Cleanliness is truly next to godliness. If you have ever taken a creative writing class, you know I have completely failed the first day’s lesson: avoid overused sayings like the plague (Trite) because the road to hell is paved with them (Trite). Yet that first sentence captures a fascination for people. We like to be clean.
We are a culture that is captivated by creepy. If you look for only a few minutes at Hollywood movies (IT, A Quiet Place, The Conjuring), you probably can see this for yourselves. If you’re my age, you may enjoy reading Creepypasta to pass your time. And this isn’t a passing fad; just look at Edgar Allen Poe or H.P. Lovecraft. There is something in us that likes being scared, creeped out, or uncomfortable. What’s interesting is that horror stories did not begin with American culture; it didn’t even begin with any of our modern sense. Even all the way back in the Bible, we see the same fears, same thrills, same “creepypastas” that our popular culture plagues today.
I had a great friend in college named John. Although John was a business major by trade, he enjoyed having “deep-thoughts time” regularly throughout the semester. (Even if those deep thoughts came at 2:00 A.M. when I had a test the next day.) Probably most of these talks came from sleep deprivation, but one of them still stands out to me.
I don’t get to read much while in seminary. I should rephrase that; I don’t get to read much outside of what my professors tell me to read. For those that know me, that fact truly hurts me deep within my soul. However, in the time driving back and forth from Delaware and Chadds Ford, I’ve made time not to read but to listen to audiobooks. One book I’m going through is Mark Twain’s autobiography. And in this book, there is a moment where Mark Twain complains about Twain’s editor for a different book. During this monologue, Twain casually comments, “If we should deal out justice only in this world, who would stand?” But even within that thought is so much truth; we cannot survive in a world of only justice.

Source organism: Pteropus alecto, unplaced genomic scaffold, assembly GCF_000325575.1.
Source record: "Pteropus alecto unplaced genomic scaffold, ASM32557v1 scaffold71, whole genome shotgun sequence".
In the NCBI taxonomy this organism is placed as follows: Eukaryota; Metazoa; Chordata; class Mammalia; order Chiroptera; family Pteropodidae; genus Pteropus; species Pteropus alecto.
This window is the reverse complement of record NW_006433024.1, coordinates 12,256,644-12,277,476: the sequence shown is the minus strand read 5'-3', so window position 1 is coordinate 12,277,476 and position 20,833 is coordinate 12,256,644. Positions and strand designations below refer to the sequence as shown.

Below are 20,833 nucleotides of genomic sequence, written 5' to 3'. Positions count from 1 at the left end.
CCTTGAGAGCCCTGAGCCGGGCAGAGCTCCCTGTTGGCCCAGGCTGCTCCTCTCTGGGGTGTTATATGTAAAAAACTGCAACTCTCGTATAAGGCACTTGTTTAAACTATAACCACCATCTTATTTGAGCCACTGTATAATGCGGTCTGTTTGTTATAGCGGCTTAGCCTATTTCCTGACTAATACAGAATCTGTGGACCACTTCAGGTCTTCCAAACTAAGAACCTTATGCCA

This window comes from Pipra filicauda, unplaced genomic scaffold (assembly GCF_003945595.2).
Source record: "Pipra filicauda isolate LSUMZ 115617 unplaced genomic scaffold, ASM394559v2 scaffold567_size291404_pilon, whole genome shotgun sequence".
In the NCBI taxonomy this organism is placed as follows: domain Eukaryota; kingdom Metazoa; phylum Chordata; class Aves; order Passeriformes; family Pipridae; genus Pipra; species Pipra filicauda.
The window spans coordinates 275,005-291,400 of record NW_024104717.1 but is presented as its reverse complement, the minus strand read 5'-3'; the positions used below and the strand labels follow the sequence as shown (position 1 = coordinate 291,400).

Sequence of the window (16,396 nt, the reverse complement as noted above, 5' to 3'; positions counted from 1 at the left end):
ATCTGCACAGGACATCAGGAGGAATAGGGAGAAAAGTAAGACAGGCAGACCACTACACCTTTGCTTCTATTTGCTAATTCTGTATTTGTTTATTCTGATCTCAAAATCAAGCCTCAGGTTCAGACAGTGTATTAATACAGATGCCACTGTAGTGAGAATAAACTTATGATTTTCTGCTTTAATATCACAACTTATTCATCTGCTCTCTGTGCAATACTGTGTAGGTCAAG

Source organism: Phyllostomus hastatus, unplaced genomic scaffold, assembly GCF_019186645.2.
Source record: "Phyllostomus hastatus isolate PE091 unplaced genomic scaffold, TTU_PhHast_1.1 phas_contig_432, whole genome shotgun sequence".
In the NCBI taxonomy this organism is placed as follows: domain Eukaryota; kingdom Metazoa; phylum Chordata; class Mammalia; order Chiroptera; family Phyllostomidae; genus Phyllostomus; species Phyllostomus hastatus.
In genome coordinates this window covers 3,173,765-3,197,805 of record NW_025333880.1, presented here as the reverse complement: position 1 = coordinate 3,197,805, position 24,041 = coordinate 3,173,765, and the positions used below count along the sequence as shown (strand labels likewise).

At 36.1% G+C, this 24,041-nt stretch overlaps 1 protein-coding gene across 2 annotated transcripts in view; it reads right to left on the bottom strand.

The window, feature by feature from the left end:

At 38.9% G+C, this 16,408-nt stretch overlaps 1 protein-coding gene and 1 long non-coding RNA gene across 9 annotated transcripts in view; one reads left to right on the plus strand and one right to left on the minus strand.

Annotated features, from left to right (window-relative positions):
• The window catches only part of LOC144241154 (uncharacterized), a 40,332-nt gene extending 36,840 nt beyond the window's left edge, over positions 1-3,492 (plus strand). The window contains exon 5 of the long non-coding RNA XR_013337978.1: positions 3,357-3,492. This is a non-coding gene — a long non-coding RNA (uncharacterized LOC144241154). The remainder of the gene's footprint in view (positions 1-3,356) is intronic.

Have you ever noticed that history classes seem to focus almost exclusively on war? Yet we could never list every war in human history because there are simply too many. Violence and conflict have characterized humanity since the beginning. For this reason, peace has been called “humanity’s eternal, elusive dream.”
Throughout history, God’s people have faced injustice, suffering, disease, pain, loss, poverty, threats, and loneliness. Job lost everything, and his friends blamed him. Joseph was sold into slavery and was imprisoned. David was chosen to be Israel’s king, but Saul sent an army to kill him. Daniel was taken captive and sent to a foreign land, and when he was caught praying he was thrown to the lions. Mary lived a godly life, but her family abandoned her when she became pregnant. Our trials and struggles may not rise to these levels, but we all face times when we just don’t understand what God is doing and why He allows evil and wicked men to threaten and harm us and those we love.
Hello Darkness, My Old Friend (Psalm 88)
In today’s culture, it’s almost impossible to be disconnected. Unless you plan on going off the grid (might I suggest the Mid-West if you did), you will leave your footprint in the world. Facebook, Twitter, Instagram, all of the internet has kept us connected with even acquaintances; but with all of this, why are we such an unhappy society? Even with our friends close to us, we feel the crushing weight of loneliness every day. We are a culture driven by depression.